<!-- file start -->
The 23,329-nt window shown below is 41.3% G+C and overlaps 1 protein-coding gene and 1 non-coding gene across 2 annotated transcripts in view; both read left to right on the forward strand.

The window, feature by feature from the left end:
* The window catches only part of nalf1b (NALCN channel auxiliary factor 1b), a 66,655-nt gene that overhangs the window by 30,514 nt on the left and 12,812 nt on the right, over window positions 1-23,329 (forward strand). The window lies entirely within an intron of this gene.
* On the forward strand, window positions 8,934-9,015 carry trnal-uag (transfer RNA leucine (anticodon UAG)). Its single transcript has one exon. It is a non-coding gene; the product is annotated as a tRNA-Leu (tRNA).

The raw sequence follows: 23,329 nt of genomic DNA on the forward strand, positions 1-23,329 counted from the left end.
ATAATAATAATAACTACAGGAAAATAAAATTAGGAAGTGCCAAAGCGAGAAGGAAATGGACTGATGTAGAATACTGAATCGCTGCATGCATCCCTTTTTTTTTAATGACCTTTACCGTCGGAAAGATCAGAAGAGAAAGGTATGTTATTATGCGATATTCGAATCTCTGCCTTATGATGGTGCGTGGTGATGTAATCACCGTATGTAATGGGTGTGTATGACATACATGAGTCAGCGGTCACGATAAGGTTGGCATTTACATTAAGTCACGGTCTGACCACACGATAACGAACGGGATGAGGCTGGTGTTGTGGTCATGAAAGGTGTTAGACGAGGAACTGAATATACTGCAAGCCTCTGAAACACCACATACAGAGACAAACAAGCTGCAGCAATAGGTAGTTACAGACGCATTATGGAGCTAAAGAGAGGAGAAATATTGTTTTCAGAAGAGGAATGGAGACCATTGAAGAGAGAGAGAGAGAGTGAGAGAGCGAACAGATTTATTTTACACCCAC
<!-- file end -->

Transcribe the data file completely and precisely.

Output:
The 23,329-nt window shown below is 41.3% G+C and overlaps 1 protein-coding gene and 1 non-coding gene across 2 annotated transcripts in view; both read left to right on the forward strand.

The window, feature by feature from the left end:
* The window catches only part of nalf1b (NALCN channel auxiliary factor 1b), a 66,655-nt gene that overhangs the window by 30,514 nt on the left and 12,812 nt on the right, over window positions 1-23,329 (forward strand). The window lies entirely within an intron of this gene.
* On the forward strand, window positions 8,934-9,015 carry trnal-uag (transfer RNA leucine (anticodon UAG)). Its single transcript has one exon. It is a non-coding gene; the product is annotated as a tRNA-Leu (tRNA).

The raw sequence follows: 23,329 nt of genomic DNA on the forward strand, positions 1-23,329 counted from the left end.
ATAATAATAATAACTACAGGAAAATAAAATTAGGAAGTGCCAAAGCGAGAAGGAAATGGACTGATGTAGAATACTGAATCGCTGCATGCATCCCTTTTTTTTTAATGACCTTTACCGTCGGAAAGATCAGAAGAGAAAGGTATGTTATTATGCGATATTCGAATCTCTGCCTTATGATGGTGCGTGGTGATGTAATCACCGTATGTAATGGGTGTGTATGACATACATGAGTCAGCGGTCACGATAAGGTTGGCATTTACATTAAGTCACGGTCTGACCACACGATAACGAACGGGATGAGGCTGGTGTTGTGGTCATGAAAGGTGTTAGACGAGGAACTGAATATACTGCAAGCCTCTGAAACACCACATACAGAGACAAACAAGCTGCAGCAATAGGTAGTTACAGACGCATTATGGAGCTAAAGAGAGGAGAAATATTGTTTTCAGAAGAGGAATGGAGACCATTGAAGAGAGAGAGAGAGAGTGAGAGAGCGAACAGATTTATTTTACACCCAC